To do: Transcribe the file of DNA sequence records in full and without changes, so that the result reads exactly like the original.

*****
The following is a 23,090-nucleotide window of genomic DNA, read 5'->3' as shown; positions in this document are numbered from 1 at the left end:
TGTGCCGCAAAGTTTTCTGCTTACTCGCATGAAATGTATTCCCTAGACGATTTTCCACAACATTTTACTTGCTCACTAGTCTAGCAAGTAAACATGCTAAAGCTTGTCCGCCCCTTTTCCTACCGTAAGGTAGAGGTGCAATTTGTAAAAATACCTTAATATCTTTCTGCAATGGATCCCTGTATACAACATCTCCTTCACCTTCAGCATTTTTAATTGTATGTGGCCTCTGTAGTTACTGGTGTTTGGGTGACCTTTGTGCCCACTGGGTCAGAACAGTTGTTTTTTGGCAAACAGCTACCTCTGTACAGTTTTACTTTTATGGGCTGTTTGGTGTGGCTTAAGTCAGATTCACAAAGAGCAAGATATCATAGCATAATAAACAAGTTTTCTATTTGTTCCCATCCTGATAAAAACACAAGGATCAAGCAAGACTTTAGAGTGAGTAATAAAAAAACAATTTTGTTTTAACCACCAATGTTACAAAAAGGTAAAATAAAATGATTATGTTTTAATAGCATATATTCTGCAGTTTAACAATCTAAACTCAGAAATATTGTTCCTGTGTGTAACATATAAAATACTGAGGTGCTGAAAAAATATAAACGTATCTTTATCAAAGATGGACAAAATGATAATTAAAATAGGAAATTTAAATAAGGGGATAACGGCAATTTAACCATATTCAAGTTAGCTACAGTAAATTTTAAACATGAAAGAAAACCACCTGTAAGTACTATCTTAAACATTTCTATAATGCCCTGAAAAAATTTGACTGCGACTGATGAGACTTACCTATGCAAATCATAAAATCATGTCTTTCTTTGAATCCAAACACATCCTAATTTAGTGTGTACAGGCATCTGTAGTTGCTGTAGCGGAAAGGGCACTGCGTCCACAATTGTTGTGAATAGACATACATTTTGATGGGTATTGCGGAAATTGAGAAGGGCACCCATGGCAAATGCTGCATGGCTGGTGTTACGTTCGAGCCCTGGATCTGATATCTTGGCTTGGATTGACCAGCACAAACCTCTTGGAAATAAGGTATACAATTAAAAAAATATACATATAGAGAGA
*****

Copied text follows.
The following is a 23,090-nucleotide window of genomic DNA, read 5'->3' as shown; positions in this document are numbered from 1 at the left end:
TGTGCCGCAAAGTTTTCTGCTTACTCGCATGAAATGTATTCCCTAGACGATTTTCCACAACATTTTACTTGCTCACTAGTCTAGCAAGTAAACATGCTAAAGCTTGTCCGCCCCTTTTCCTACCGTAAGGTAGAGGTGCAATTTGTAAAAATACCTTAATATCTTTCTGCAATGGATCCCTGTATACAACATCTCCTTCACCTTCAGCATTTTTAATTGTATGTGGCCTCTGTAGTTACTGGTGTTTGGGTGACCTTTGTGCCCACTGGGTCAGAACAGTTGTTTTTTGGCAAACAGCTACCTCTGTACAGTTTTACTTTTATGGGCTGTTTGGTGTGGCTTAAGTCAGATTCACAAAGAGCAAGATATCATAGCATAATAAACAAGTTTTCTATTTGTTCCCATCCTGATAAAAACACAAGGATCAAGCAAGACTTTAGAGTGAGTAATAAAAAAACAATTTTGTTTTAACCACCAATGTTACAAAAAGGTAAAATAAAATGATTATGTTTTAATAGCATATATTCTGCAGTTTAACAATCTAAACTCAGAAATATTGTTCCTGTGTGTAACATATAAAATACTGAGGTGCTGAAAAAATATAAACGTATCTTTATCAAAGATGGACAAAATGATAATTAAAATAGGAAATTTAAATAAGGGGATAACGGCAATTTAACCATATTCAAGTTAGCTACAGTAAATTTTAAACATGAAAGAAAACCACCTGTAAGTACTATCTTAAACATTTCTATAATGCCCTGAAAAAATTTGACTGCGACTGATGAGACTTACCTATGCAAATCATAAAATCATGTCTTTCTTTGAATCCAAACACATCCTAATTTAGTGTGTACAGGCATCTGTAGTTGCTGTAGCGGAAAGGGCACTGCGTCCACAATTGTTGTGAATAGACATACATTTTGATGGGTATTGCGGAAATTGAGAAGGGCACCCATGGCAAATGCTGCATGGCTGGTGTTACGTTCGAGCCCTGGATCTGATATCTTGGCTTGGATTGACCAGCACAAACCTCTTGGAAATAAGGTATACAATTAAAAAAATATACATATAGAGAGA